Many of us, as discussed last week, often set intentions or resolutions to improve life in some manner Just this week, I discussed with a client who was already failing in the resolutions for this year and felt quite disheartened.

Why do so many New Year’s resolutions fail?

While we could weave many a complex theory on this issue, let’s keep it simple: resolutions are about habit change, and changing habits is tough. Real tough. It’s so easy to babble a few words, in a moment of heightened excitement, and think we have resolved. Yet, life tells us that won’t do it.

Even the language seems to suggest something easier than habit change. It’s as if ‘just because I set the resolution, change will happen. There is a deception in this process that sets us up for failure.

Of course, when we fail to keep our resolution, we use this failure to reap more negative self-talk upon ourselves. In simple terms, we beat ourselves up some more. And this, of course, only compounds the entrenchment in the negative habits we want to change. When we do this repeatedly in our lives, it’s important to take a different approach, as real change is possible.

Let’s Change the Formula

1. IF you are ready, decide now: One Habit Change

First and foremost, declare this as a habit change, and then choose only one habit to address. Don’t pick multiple goals, as this will surely seal your destiny. Then, if you are at all serious, do it now. Delays are only excuses to not be serious. A true decision to change will show itself by your willingness to act immediately.

2. Let the world know about it.

Tell the world that this is your new habit, and invite everyone in your circle to ‘check in’ on your status. The more public, the more likely you will follow through.

3. Remove ALL distractions from holding the course

In your environment, remove any temptations or external cues for old patterns. This is critical and is the ultimate test of your seriousness. If you fail to do this, simply know you are not ready (yet). Examples include:

  • For losing weight – remove all the junk food from your home today.
  • For money management – close online accounts from your favorite stores and start a savings plan.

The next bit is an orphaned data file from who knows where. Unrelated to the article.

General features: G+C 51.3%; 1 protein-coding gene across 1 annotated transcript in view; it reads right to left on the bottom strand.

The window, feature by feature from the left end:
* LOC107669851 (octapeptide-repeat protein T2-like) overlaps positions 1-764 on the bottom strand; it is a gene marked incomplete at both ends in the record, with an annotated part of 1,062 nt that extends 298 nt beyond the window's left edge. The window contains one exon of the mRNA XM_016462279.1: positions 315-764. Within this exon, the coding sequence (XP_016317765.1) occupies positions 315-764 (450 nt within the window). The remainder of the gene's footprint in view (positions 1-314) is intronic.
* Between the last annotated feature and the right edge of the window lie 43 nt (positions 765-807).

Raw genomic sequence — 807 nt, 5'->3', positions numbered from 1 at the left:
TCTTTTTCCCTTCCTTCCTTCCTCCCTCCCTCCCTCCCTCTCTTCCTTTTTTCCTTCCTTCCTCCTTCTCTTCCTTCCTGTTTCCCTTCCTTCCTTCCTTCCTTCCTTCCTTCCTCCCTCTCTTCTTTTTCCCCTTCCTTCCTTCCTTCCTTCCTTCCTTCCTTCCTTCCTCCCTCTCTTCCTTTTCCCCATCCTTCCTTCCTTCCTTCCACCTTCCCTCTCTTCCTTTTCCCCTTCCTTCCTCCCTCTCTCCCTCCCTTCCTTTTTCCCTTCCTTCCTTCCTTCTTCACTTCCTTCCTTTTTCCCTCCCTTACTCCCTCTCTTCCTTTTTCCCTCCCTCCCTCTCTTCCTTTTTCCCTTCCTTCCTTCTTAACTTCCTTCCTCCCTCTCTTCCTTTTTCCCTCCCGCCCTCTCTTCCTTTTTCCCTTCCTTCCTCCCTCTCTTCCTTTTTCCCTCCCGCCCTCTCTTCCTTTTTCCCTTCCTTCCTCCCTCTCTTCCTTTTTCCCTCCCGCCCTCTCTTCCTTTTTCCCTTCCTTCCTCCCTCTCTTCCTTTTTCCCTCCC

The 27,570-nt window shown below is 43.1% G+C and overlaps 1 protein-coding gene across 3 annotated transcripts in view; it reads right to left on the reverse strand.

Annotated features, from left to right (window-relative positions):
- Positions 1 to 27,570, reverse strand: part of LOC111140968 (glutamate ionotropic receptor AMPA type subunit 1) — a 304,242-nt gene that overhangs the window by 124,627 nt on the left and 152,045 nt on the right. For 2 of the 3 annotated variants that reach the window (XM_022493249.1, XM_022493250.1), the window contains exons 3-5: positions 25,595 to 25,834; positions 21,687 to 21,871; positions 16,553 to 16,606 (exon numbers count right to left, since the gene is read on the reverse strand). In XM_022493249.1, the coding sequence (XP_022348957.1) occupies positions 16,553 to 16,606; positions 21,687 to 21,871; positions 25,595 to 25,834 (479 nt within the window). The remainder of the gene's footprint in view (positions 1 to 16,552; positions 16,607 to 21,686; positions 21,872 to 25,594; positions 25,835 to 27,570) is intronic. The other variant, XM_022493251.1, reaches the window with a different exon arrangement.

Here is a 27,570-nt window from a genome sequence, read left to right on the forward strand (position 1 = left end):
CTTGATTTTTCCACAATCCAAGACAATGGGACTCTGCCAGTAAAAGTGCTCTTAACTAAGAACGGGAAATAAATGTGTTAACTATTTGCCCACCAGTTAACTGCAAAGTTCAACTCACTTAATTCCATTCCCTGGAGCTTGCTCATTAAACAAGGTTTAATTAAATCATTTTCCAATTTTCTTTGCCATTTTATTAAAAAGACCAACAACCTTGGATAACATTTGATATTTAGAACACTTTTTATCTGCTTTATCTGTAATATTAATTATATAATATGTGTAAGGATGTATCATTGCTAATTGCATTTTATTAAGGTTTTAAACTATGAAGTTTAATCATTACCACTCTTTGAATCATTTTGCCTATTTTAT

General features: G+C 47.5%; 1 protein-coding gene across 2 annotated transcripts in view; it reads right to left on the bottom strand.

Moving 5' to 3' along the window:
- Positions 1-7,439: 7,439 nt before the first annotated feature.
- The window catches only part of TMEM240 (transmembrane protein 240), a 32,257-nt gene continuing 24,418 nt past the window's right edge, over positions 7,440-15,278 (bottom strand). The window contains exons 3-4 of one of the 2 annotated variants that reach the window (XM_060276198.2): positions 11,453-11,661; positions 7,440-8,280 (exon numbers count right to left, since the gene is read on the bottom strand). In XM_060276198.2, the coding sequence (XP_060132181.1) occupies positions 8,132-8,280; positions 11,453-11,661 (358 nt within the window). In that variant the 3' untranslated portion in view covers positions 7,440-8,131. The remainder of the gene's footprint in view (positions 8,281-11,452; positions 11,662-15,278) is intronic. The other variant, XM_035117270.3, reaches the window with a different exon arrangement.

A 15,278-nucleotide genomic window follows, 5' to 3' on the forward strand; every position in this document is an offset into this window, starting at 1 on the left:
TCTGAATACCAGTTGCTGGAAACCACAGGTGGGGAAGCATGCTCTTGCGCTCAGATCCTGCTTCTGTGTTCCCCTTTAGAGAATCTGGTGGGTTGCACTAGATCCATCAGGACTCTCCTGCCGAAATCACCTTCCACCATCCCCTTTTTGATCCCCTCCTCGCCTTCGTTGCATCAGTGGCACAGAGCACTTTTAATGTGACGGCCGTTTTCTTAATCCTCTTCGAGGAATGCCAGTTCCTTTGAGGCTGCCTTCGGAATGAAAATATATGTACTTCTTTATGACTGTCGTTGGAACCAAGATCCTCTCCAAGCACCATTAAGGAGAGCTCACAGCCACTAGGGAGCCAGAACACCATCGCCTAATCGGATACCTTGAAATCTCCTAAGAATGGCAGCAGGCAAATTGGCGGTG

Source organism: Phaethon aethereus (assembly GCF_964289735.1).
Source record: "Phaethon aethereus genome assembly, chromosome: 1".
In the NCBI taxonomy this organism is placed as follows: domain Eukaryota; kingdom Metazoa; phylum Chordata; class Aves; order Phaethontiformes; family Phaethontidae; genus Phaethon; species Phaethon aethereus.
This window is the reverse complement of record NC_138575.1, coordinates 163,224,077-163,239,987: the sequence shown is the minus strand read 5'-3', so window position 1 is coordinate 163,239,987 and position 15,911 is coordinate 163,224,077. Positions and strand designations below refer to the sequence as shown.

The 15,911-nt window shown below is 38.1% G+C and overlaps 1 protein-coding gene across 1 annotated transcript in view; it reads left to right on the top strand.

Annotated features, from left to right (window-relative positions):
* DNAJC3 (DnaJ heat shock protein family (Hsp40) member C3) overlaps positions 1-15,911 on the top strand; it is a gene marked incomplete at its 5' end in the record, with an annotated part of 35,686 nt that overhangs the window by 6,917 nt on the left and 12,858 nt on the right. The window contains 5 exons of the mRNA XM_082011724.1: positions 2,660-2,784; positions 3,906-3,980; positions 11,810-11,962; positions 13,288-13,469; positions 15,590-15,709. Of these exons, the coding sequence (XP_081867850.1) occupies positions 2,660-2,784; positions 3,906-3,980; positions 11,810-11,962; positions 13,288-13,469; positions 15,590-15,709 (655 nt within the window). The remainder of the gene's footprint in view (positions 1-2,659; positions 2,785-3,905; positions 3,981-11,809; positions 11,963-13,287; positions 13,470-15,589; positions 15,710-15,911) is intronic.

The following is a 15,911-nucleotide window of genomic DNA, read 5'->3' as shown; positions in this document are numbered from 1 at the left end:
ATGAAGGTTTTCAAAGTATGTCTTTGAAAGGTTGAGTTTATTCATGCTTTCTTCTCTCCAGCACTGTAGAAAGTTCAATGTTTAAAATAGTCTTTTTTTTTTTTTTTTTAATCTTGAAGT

• For excess TV/video – cut cable and get rid of the games that pull you in.
  • For reducing alcohol – gift away that wine and keep it out of your home.

These are only a few examples, but the removal of these temptations will immediately tell you (and others) if you are serious about changing your habit. If you delay or procrastinate on these, it’s not likely you are serious about change.

4. The ‘Secret Juice’ to ensure your success: Predetermine Decisions.

It’s easy to do well when we’re feeling inspired, positive, and on our ‘A’ game. Yet, this state of mind never lasts. Inevitably, we will have a tough day or an even tougher week, and our willpower fades. Then, it all falls apart.

So, instead of relying upon willpower in those weaker moments, be prepared. Think of these moments in advance, and arm yourself with pre-determined decisions. How do we do that?

  • For exercise – find a buddy who meets you every morning for a walk, rain or shine.
  • For spending less – set limits on your credit cards, and only carry one card at all times.
  • For saving – pay your savings account automatically before you ever see it.
  • For learning something new – tape a sign to your computer screen to stop you from surfing.

In essence, it will serve you well to pre-determine how to ‘install’ the new habit so it’s right in front of you, and you must jump over it to avoid follow-through.

In next week’s article, I will follow up with a few more pointers to complete this process, and perhaps more importantly, to remind you that it is never too late to start a change for the better. Until then, let’s get started. Today!